Some birth control is completely free with no out-of-pocket cost, even before your deductible under all qualifying non-grandfathered plans, but not all birth control is free. If your plan covers birth control then at least one choice from each of the 18 above FDA approved categories must be offered with no cost-sharing (your insurer pays the full amount). If your plan is exempt, due to you having short term health insurance or a grandfathered plan, then your birth control services may not be covered. You can still try to get free coverage by using the tips we talked about.
Tips on getting free birth control:
- If you have a choice of medical insurance plans, try to get a plan which covers all types of birth control. If you need a certain kind, make sure that it is covered in some form, either generic or non-generic, on your plan. Often generics are free, but brand names aren’t. Look at each insurance company’s formulary (the list of drugs that it will cover) to see which drugs and/or brands are included. Different plans have different formularies, so if you need a specific brand of birth control, or any other medicine, and are choosing one health insurance provider from several choices, check the different formularies. It can make a large financial difference. Your pharmacy may be able to help you with this step, especially if you are selecting a Medicare supplement plan.
- Insurance companies can charge you a copay, coinsurance, or deductible for a brand-name drug if a generic version is available unless your provider determines there is a medical reason why you need the brand-name drug instead of the generic. Sometimes your insurance company will ask you to try the generic form first, even though you may have done so in the past when covered but another company. You and your doctor may have to appeal requests such as this.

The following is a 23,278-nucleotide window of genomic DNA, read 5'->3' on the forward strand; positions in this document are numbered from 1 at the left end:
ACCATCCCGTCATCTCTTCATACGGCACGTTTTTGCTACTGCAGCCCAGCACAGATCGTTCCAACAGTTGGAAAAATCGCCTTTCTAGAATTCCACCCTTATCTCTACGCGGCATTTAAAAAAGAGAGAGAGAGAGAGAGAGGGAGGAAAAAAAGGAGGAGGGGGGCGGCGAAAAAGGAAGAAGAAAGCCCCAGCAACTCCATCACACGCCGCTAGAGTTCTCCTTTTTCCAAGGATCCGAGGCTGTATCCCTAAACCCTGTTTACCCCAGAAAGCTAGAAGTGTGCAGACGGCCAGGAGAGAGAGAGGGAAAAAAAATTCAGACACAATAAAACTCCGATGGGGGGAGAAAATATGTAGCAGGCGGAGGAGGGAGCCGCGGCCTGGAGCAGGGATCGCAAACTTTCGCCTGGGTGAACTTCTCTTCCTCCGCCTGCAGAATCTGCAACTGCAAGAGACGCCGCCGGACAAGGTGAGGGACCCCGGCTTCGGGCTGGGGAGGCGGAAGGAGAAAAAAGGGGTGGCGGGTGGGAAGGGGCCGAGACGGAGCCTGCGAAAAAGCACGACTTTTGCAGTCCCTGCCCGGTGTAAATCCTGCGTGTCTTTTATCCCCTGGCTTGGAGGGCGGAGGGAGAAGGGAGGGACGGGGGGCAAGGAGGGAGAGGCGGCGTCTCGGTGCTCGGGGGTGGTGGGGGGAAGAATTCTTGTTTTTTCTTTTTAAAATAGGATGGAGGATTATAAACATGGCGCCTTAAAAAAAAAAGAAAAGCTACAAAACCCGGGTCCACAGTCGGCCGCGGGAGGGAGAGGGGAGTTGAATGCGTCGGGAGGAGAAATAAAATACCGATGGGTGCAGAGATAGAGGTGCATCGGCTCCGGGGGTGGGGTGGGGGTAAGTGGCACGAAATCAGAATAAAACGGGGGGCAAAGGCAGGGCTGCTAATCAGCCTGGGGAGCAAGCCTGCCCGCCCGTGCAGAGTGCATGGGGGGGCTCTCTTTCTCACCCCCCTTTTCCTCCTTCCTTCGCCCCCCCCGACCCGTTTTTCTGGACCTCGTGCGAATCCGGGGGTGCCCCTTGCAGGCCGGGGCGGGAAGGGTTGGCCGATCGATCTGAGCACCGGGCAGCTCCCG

- Make sure to have a prescription from your doctor. Often a prescription will be required to take advantage of birth control offered on your plan.
- Only women’s birth control is covered. Over the counter condoms are not covered, but you are likely to be able to find free condoms at various clinics and at community centers that focus on sexual health.
What Does “Free” Mean in Regards to Birth Control?
Free means that there is no cost-sharing on at least one method from each of the 18 FDA approved contraception categories. Cost-sharing refers to money you have to pay: copays, coinsurance, and other out-of-pocket costs owed by the insured (you). The insurer will cover the full cost of covered contraception even if you haven’t yet paid down your deductible.
The bottom line: Most, (but not all) plans cover all birth control and not all plans cover all birth control for free.